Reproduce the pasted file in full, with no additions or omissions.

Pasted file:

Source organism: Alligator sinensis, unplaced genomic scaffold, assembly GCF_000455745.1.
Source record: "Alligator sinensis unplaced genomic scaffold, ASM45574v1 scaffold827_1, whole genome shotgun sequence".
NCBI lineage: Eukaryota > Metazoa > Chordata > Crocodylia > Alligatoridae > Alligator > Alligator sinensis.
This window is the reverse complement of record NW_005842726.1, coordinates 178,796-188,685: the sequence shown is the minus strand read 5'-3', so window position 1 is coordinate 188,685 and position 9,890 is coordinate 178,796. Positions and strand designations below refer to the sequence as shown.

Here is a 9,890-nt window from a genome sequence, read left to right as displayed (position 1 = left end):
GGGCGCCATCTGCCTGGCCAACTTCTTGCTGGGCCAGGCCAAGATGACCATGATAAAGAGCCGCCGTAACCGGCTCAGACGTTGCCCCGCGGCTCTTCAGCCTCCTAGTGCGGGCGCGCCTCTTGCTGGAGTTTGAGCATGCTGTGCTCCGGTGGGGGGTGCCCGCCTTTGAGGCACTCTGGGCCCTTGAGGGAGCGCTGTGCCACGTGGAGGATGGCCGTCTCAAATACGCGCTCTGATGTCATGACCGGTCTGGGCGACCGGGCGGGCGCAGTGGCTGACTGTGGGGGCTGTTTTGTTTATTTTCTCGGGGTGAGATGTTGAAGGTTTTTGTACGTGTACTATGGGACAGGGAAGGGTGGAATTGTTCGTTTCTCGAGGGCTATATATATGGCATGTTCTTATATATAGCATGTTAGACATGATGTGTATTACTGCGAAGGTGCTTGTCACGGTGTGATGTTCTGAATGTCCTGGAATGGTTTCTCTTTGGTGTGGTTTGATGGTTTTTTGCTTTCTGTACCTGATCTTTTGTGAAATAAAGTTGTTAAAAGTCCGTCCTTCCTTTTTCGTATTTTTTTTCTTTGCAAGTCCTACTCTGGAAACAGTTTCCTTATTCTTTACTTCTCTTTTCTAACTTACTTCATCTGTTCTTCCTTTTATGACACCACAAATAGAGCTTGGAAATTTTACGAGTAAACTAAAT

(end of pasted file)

Source organism: Alligator sinensis, unplaced genomic scaffold, assembly GCF_000455745.1.
Source record: "Alligator sinensis unplaced genomic scaffold, ASM45574v1 scaffold827_1, whole genome shotgun sequence".
NCBI lineage: Eukaryota > Metazoa > Chordata > Crocodylia > Alligatoridae > Alligator > Alligator sinensis.
This window is the reverse complement of record NW_005842726.1, coordinates 178,796-188,685: the sequence shown is the minus strand read 5'-3', so window position 1 is coordinate 188,685 and position 9,890 is coordinate 178,796. Positions and strand designations below refer to the sequence as shown.

Here is a 9,890-nt window from a genome sequence, read left to right as displayed (position 1 = left end):
GGGCGCCATCTGCCTGGCCAACTTCTTGCTGGGCCAGGCCAAGATGACCATGATAAAGAGCCGCCGTAACCGGCTCAGACGTTGCCCCGCGGCTCTTCAGCCTCCTAGTGCGGGCGCGCCTCTTGCTGGAGTTTGAGCATGCTGTGCTCCGGTGGGGGGTGCCCGCCTTTGAGGCACTCTGGGCCCTTGAGGGAGCGCTGTGCCACGTGGAGGATGGCCGTCTCAAATACGCGCTCTGATGTCATGACCGGTCTGGGCGACCGGGCGGGCGCAGTGGCTGACTGTGGGGGCTGTTTTGTTTATTTTCTCGGGGTGAGATGTTGAAGGTTTTTGTACGTGTACTATGGGACAGGGAAGGGTGGAATTGTTCGTTTCTCGAGGGCTATATATATGGCATGTTCTTATATATAGCATGTTAGACATGATGTGTATTACTGCGAAGGTGCTTGTCACGGTGTGATGTTCTGAATGTCCTGGAATGGTTTCTCTTTGGTGTGGTTTGATGGTTTTTTGCTTTCTGTACCTGATCTTTTGTGAAATAAAGTTGTTAAAAGTCCGTCCTTCCTTTTTCGTATTTTTTTTCTTTGCAAGTCCTACTCTGGAAACAGTTTCCTTATTCTTTACTTCTCTTTTCTAACTTACTTCATCTGTTCTTCCTTTTATGACACCACAAATAGAGCTTGGAAATTTTACGAGTAAACTAAAT